Several generations ago, most industrial labor became mechanized.  Today, it’s become digitized.  The backbreaking exertions of industry’s past have been almost entirely replaced by technologies that never tire, never complain, and in many cases, never even require human intervention.  The promise of that transformation for progress, prosperity, and personal fulfillment is tremendous.  But it will come at a cost.  As the World Economic Forum report put it:

The inherent opportunities are enormous… [but they] depend crucially on the ability of all concerned stakeholders to instigate reform in education and training systems, labor market policies, business approaches to developing skills, employment arrangements and existing social contracts.  Catalyzing positive outcomes and a future of good work for all will require bold leadership and an entrepreneurial spirit from businesses and governments, as well as an agile mindset of lifelong learning from employees.

It is a tall order, and it involves a lot of moving parts.  But one critical element of preparing for the change is already in hand: tools to promote skill in the use of enterprise software.  That’s because even for a generation native to digital devices, enterprise software is not intuitive.  Instruction provided by the software’s developer and by the client company’s own IT department is valuable.  However, it tends to be concentrated at the front end of adoption.  Once that initial training is over, employees are largely on their own.

But for most enterprise software packages, which are highly complex and built on millions of lines of code, an employee’s ability to recall everything needed to make good use of their program is almost always inadequate.  Particularly with frequent updates to the software, the user’s initial training soon becomes obsolete.  It is a need that has become the focus of a new industry, which Gartner recently characterized as Digital Adoption Solutions, or DAS.  Its mission is to provide software that helps users cut through the complexity and constant customization of their employer’s enterprise systems.  It does that by automatically integrating real-time, context-sensitive, on-screen prompts into the application – helping users learn to navigate their system more quickly and with greater confidence, and it remains with the user throughout the life of the software.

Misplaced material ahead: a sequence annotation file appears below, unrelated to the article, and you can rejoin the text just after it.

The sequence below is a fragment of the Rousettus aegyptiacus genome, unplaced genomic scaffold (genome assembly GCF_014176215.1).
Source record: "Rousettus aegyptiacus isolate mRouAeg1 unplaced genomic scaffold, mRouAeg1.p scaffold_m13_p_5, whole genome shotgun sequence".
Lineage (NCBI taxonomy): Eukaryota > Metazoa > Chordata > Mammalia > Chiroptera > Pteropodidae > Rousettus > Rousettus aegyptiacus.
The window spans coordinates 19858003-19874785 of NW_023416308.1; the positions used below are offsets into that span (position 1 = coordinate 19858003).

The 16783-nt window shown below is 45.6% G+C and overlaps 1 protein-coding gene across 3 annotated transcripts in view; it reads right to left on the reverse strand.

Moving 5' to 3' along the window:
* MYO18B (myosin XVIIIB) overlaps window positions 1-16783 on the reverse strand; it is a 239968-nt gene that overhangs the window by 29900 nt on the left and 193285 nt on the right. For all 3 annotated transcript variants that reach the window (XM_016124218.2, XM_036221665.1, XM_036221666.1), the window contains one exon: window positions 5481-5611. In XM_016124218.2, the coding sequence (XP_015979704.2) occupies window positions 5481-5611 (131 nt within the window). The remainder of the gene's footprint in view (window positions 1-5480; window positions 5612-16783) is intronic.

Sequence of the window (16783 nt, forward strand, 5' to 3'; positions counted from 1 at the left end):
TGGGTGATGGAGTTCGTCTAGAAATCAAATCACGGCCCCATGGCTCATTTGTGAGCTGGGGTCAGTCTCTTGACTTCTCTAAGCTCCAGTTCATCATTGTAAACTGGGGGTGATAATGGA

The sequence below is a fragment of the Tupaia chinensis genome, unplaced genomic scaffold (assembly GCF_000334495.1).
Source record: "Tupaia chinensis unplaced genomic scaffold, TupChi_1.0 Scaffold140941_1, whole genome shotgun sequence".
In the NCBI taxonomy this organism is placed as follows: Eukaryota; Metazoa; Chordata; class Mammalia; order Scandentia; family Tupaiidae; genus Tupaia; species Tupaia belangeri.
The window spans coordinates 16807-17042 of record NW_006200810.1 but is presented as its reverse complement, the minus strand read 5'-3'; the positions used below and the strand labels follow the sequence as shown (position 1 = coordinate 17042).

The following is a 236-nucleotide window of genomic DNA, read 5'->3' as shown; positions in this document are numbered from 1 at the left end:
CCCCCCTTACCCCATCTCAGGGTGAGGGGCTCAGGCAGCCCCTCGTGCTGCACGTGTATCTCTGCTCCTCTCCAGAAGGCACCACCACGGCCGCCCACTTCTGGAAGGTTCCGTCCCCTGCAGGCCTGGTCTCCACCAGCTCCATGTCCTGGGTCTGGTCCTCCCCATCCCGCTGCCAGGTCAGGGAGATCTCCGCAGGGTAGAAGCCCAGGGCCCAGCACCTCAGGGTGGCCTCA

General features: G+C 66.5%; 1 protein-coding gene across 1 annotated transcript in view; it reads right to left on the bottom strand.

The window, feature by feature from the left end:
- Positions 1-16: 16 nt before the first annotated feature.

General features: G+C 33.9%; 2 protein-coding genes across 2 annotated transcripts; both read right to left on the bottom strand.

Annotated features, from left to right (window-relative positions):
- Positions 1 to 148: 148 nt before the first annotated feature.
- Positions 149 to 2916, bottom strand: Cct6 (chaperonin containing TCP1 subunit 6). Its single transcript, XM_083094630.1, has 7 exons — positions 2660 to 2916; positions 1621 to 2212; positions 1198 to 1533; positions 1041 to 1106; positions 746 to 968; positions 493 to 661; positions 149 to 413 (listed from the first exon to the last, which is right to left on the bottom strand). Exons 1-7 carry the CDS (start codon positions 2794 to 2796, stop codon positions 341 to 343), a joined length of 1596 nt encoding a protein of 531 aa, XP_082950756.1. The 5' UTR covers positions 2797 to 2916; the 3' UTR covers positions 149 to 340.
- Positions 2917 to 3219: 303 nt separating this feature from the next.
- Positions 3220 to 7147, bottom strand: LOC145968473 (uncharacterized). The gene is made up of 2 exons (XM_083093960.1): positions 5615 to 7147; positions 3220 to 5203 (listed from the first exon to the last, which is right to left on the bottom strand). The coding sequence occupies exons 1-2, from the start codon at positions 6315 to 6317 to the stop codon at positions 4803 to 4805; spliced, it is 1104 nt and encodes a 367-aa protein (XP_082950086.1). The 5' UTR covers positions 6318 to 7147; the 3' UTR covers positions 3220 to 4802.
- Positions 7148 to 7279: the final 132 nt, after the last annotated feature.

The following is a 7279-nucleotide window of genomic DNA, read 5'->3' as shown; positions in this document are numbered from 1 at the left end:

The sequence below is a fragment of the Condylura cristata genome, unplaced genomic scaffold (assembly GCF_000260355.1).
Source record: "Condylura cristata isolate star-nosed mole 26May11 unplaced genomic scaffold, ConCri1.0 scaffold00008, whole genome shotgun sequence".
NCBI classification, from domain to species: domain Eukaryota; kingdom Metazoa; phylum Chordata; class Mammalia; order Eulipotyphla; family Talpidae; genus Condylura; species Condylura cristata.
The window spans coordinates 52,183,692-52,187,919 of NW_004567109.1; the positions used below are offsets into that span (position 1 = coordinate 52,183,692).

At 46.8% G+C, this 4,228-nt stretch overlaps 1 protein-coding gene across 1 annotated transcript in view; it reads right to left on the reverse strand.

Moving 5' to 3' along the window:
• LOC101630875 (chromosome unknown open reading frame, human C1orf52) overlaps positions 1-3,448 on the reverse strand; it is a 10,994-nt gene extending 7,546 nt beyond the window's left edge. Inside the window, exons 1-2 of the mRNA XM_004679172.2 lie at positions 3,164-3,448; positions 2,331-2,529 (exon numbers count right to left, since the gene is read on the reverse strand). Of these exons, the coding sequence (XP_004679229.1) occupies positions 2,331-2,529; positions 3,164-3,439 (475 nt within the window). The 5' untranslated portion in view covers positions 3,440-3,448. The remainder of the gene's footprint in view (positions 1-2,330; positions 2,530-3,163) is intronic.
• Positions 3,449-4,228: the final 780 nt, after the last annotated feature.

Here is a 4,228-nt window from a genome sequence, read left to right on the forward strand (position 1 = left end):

My company – which is in the DAS business – recently commissioned a study to learn more about how companies are, or are not, succeeding with digital adoption.  What we found is that while most enterprises, including those in our sample, had already deployed CRM systems, fewer than half of their sales reps actually used it.  As a result, at least in the view of those companies, 70 percent of the implementations now in place failed to achieve their anticipated outcome.  That’s a huge disappointment.  Yet our survey confirmed the widely held belief in those same organizations that enabling sales reps to adopt their CRMs through the use of DAS technology could substantially increase their sales productivity and generate real cash savings for the company.

DAS solutions are not designed to replace formal training in the use of the application; vendor and internal IT training will remain valuable.  Instead, DAS is a supplementary companion, deployed to constantly run on top of cloud-based enterprise solutions without degrading the underlying software’s performance.  It is a tool for quickly building proficiency, overcoming non-adoption excuses, and getting more value from the company’s investment.  It’s a tool that many companies have found works well for them.  And once repairs from the current pandemic’s damage have gotten underway, it will remain a high-value companion to any company resuming its journey through digital transformation.